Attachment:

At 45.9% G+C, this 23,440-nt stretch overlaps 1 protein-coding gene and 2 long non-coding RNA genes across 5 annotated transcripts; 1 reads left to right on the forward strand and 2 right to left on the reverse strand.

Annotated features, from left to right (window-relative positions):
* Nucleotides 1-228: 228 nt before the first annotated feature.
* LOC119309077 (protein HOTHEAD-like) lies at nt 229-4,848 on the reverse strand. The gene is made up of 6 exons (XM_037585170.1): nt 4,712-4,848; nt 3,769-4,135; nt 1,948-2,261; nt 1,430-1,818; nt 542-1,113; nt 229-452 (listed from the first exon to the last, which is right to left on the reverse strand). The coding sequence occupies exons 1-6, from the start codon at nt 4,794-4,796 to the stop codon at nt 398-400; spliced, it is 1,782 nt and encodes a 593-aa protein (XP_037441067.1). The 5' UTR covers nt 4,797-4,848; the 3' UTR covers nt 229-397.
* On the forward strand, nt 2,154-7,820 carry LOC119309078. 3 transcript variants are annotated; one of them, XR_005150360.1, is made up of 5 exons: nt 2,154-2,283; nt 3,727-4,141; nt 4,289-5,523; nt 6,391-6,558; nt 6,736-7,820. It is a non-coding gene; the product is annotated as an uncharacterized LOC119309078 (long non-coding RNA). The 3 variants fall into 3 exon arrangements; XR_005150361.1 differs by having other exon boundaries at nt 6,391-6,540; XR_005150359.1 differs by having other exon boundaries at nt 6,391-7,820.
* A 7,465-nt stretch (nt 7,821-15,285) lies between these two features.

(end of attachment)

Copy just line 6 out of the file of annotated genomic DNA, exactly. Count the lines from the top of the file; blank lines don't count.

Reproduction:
* A 7,465-nt stretch (nt 7,821-15,285) lies between these two features.